Of course, Joaquin Phoenix does extremely well as always, however I don’t even know if its worth discussing how amazing the actor is in this film, as… well… he’s always amazing. It’s basically a given now with a Phoenix performance that it is going to be one of the most engaging performances of whatever year it was released in, and Phoenix as Callahan in Don’t Worry, He Won’t Get Far on Foot is no exception. I also really have to hand it to Jack Black in this film, who’s appearance makes up two scenes in total but with the latter scene quite possibly appearing as the best scene in the entire film. It’s almost as if Black was hired to play two characters with both contrasting the other to extreme lengths. Genius acting all round.
Now yes, I did leave out Rooney Mara, but not for any bad reasons. She, like her fellow actors, turned out a great performance but her role in the movie was slim and, unlike Black, there was never really a scene featuring her that stood out and therefore, there was not much for me to grasp in terms of praise for her performance. Let’s just say everyone did a great job and they should pat themselves on the back and then whinge because they will all be completely ignored by the 2019 Academy Awards, as the story goes.
What really moved me concerning this movie was the overall theme of forgiveness; forgiving both the world and oneself. Don’t Worry, He Won’t Get Far on Foot highlights a man who has made many wrongs in his life, and in an effort to find redemption seeks forgiveness of his peers for the vulgar actions of his past. The film gets extremely touching at times, particularly when the character of Callahan repetitively speaks of his mother, leading to a teary climax surrounding his relationship with her that ultimately, in hindsight, sets the entire tone of the film, evident in the feature’s opening lines.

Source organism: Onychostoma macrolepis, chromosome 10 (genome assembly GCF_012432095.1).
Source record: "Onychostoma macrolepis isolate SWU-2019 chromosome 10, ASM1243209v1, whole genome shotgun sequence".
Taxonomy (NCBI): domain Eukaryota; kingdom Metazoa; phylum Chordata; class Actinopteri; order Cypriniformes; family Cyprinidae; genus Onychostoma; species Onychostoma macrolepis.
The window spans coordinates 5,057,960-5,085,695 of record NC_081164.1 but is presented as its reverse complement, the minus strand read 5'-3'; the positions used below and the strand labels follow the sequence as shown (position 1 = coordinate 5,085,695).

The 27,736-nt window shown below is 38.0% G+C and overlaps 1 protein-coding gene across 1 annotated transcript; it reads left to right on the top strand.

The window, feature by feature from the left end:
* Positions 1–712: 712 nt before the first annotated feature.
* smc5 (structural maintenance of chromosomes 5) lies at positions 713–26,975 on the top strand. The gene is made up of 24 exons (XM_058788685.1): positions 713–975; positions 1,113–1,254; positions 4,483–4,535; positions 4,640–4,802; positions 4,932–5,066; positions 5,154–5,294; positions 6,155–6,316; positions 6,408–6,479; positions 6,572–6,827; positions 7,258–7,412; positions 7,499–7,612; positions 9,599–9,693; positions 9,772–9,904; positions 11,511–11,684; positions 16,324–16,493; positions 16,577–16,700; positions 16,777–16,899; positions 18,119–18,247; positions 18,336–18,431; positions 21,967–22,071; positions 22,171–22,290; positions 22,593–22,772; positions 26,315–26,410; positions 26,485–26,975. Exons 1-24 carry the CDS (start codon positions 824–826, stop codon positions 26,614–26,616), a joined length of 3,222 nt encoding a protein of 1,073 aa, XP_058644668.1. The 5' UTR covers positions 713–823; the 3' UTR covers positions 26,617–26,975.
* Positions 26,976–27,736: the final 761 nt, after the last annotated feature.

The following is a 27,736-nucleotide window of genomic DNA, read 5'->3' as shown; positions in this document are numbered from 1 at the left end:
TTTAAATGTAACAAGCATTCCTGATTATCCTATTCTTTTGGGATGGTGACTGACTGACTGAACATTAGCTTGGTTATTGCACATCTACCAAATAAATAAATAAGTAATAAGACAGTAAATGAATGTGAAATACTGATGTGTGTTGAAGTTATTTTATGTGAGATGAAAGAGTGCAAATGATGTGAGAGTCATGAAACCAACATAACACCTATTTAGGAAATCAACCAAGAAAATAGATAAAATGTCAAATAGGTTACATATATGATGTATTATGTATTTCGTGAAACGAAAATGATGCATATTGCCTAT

Right down to the Danny Elfman score, complete with an opening jazz jam, to the brief animations of Callahan’s cartoons, I admittedly really enjoyed Don’t Worry, He Won’t Get Far on Foot. This film may not be highly memorable or entirely special in the sea of 2018 releases, but it is still an uplifting joy to watch. If you want to find hope, if you want to find growth, then look no further than Jared Leto method acting as Jonah Hill method acting as Jesus whilst having a conversation with Joaquin Phoenix who’s whole life may just as well be one big method acting stint – we’ll never know.
Don’t Worry, He Won’t Get Far on Foot is a bloody… CRUSADE!!
- Gravillis Inc. 2018, ‘Don’t Worry, He Won’t Get Far on Foot (2018)’, IMP Awards, TMDb, viewed 4 October 2018, <http://www.impawards.com/2018/dont_worry_he_wont_get_far_on_foot.html> (Featured Image)
- Bellamy, C. Faison, C 2018, ‘Sneak Peek: Don’t Worry, He Won’t Get Far on Foot’, Why Watch That Radio, Why Watch That, viewed 4 October 2018, <http://www.whywatchthat.com/sneak-peek-dont-worry-wont-get-far-foot/>